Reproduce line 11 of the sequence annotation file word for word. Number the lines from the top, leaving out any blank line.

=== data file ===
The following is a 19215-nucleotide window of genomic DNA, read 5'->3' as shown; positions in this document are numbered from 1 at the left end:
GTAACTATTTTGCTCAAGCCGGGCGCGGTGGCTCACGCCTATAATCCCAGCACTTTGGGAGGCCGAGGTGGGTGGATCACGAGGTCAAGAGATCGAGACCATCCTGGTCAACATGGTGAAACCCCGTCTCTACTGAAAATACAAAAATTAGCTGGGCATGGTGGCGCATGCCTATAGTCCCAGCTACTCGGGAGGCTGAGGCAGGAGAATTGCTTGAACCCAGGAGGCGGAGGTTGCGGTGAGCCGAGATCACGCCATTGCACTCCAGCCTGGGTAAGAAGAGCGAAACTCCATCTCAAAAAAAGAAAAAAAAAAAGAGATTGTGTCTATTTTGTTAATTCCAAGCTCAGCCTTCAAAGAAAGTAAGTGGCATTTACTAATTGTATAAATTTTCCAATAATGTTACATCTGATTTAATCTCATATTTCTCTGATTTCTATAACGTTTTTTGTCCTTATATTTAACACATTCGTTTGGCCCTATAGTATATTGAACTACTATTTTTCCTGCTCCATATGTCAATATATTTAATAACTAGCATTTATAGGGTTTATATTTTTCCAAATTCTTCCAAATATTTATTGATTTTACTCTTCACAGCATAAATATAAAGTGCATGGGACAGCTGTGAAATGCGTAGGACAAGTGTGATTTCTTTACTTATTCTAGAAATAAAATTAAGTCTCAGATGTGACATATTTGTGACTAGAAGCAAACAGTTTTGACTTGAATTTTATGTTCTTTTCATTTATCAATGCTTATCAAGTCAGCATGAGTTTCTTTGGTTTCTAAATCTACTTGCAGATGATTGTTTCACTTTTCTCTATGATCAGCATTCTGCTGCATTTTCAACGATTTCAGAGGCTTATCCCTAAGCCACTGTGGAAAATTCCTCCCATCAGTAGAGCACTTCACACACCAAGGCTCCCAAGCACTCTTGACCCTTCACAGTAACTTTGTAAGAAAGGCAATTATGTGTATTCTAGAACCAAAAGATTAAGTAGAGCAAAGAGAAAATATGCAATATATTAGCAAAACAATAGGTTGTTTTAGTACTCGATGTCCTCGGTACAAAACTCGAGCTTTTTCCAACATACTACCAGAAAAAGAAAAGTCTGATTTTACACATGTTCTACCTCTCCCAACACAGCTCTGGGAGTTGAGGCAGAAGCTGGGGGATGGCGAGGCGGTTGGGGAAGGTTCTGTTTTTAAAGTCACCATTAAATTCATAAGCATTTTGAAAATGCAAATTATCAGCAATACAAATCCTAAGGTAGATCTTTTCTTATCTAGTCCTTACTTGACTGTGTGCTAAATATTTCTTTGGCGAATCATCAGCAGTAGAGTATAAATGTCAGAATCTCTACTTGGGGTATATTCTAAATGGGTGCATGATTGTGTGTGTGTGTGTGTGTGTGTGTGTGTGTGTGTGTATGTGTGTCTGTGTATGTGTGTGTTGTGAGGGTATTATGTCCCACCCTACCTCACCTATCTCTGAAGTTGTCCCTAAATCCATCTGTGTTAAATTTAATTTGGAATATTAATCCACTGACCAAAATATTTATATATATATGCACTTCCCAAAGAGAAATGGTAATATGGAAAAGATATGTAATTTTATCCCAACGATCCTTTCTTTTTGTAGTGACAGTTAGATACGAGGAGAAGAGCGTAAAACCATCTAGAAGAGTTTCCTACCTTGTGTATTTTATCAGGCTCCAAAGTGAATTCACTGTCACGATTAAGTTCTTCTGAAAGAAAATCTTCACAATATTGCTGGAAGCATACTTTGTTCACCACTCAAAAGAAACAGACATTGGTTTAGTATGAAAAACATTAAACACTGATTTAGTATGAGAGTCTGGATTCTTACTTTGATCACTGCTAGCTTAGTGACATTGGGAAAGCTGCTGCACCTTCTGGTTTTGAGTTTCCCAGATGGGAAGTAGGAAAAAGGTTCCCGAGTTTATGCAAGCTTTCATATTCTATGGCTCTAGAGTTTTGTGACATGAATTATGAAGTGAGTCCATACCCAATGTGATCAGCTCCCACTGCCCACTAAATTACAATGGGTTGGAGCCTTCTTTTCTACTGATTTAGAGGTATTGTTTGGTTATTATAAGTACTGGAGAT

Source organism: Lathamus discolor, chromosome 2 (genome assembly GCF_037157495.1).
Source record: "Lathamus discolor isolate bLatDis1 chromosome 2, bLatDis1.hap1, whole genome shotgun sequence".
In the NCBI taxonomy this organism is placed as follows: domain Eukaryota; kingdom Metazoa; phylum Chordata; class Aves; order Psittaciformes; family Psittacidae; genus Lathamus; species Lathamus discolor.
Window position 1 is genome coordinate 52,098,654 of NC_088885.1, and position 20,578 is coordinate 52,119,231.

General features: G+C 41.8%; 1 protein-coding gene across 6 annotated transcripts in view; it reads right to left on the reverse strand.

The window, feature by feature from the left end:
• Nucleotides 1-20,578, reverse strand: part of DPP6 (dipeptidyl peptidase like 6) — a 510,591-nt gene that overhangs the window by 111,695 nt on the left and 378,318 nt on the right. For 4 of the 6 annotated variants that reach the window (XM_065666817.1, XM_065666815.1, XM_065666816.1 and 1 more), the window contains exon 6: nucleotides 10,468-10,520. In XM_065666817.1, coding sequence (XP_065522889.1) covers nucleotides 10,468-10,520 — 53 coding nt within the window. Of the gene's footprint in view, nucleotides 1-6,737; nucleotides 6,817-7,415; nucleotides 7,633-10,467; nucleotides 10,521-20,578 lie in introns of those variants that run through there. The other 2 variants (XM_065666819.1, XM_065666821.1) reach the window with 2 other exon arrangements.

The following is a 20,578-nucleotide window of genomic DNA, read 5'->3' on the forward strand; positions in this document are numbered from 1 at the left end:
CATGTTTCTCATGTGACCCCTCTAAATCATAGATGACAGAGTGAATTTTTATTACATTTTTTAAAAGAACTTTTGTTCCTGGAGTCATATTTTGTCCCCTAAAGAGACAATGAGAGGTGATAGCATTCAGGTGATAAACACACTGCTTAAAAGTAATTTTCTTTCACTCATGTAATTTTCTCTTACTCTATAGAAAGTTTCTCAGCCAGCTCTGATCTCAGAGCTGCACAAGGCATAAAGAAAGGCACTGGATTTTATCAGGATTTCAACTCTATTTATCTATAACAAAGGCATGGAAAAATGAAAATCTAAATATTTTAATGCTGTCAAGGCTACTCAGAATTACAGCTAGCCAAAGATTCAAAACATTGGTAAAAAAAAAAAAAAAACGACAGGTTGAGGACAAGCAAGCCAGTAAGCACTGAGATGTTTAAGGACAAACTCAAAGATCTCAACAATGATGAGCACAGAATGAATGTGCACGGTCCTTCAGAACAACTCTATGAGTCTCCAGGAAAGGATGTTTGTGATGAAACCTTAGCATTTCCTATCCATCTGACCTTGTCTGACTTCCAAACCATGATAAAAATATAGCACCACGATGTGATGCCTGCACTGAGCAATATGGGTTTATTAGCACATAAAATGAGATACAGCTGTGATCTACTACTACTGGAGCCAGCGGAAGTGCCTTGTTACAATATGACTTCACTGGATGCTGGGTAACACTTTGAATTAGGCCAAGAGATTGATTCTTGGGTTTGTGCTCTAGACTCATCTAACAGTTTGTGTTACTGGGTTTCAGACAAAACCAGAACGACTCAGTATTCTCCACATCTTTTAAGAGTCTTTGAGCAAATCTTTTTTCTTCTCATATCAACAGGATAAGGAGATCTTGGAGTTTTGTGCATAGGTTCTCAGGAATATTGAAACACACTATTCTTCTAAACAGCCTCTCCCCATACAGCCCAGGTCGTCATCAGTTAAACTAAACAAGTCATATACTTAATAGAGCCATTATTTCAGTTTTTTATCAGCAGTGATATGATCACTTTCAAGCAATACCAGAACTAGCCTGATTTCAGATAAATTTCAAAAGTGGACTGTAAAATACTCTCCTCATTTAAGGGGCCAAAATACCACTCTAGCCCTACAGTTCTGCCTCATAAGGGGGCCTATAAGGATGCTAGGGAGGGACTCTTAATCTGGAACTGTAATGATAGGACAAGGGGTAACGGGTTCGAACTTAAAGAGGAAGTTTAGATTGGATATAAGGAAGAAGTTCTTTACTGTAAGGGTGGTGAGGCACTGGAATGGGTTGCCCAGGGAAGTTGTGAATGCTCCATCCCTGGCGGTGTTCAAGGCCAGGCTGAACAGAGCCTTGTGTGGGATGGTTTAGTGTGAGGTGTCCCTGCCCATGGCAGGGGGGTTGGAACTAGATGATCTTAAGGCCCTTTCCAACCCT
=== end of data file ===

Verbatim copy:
CATGTTTCTCATGTGACCCCTCTAAATCATAGATGACAGAGTGAATTTTTATTACATTTTTTAAAAGAACTTTTGTTCCTGGAGTCATATTTTGTCCCCTAAAGAGACAATGAGAGGTGATAGCATTCAGGTGATAAACACACTGCTTAAAAGTAATTTTCTTTCACTCATGTAATTTTCTCTTACTCTATAGAAAGTTTCTCAGCCAGCTCTGATCTCAGAGCTGCACAAGGCATAAAGAAAGGCACTGGATTTTATCAGGATTTCAACTCTATTTATCTATAACAAAGGCATGGAAAAATGAAAATCTAAATATTTTAATGCTGTCAAGGCTACTCAGAATTACAGCTAGCCAAAGATTCAAAACATTGGTAAAAAAAAAAAAAAAACGACAGGTTGAGGACAAGCAAGCCAGTAAGCACTGAGATGTTTAAGGACAAACTCAAAGATCTCAACAATGATGAGCACAGAATGAATGTGCACGGTCCTTCAGAACAACTCTATGAGTCTCCAGGAAAGGATGTTTGTGATGAAACCTTAGCATTTCCTATCCATCTGACCTTGTCTGACTTCCAAACCATGATAAAAATATAGCACCACGATGTGATGCCTGCACTGAGCAATATGGGTTTATTAGCACATAAAATGAGATACAGCTGTGATCTACTACTACTGGAGCCAGCGGAAGTGCCTTGTTACAATATGACTTCACTGGATGCTGGGTAACACTTTGAATTAGGCCAAGAGATTGATTCTTGGGTTTGTGCTCTAGACTCATCTAACAGTTTGTGTTACTGGGTTTCAGACAAAACCAGAACGACTCAGTATTCTCCACATCTTTTAAGAGTCTTTGAGCAAATCTTTTTTCTTCTCATATCAACAGGATAAGGAGATCTTGGAGTTTTGTGCATAGGTTCTCAGGAATATTGAAACACACTATTCTTCTAAACAGCCTCTCCCCATACAGCCCAGGTCGTCATCAGTTAAACTAAACAAGTCATATACTTAATAGAGCCATTATTTCAGTTTTTTATCAGCAGTGATATGATCACTTTCAAGCAATACCAGAACTAGCCTGATTTCAGATAAATTTCAAAAGTGGACTGTAAAATACTCTCCTCATTTAAGGGGCCAAAATACCACTCTAGCCCTACAGTTCTGCCTCATAAGGGGGCCTATAAGGATGCTAGGGAGGGACTCTTAATCTGGAACTGTAATGATAGGACAAGGGGTAACGGGTTCGAACTTAAAGAGGAAGTTTAGATTGGATATAAGGAAGAAGTTCTTTACTGTAAGGGTGGTGAGGCACTGGAATGGGTTGCCCAGGGAAGTTGTGAATGCTCCATCCCTGGCGGTGTTCAAGGCCAGGCTGAACAGAGCCTTGTGTGGGATGGTTTAGTGTGAGGTGTCCCTGCCCATGGCAGGGGGGTTGGAACTAGATGATCTTAAGGCCCTTTCCAACCCT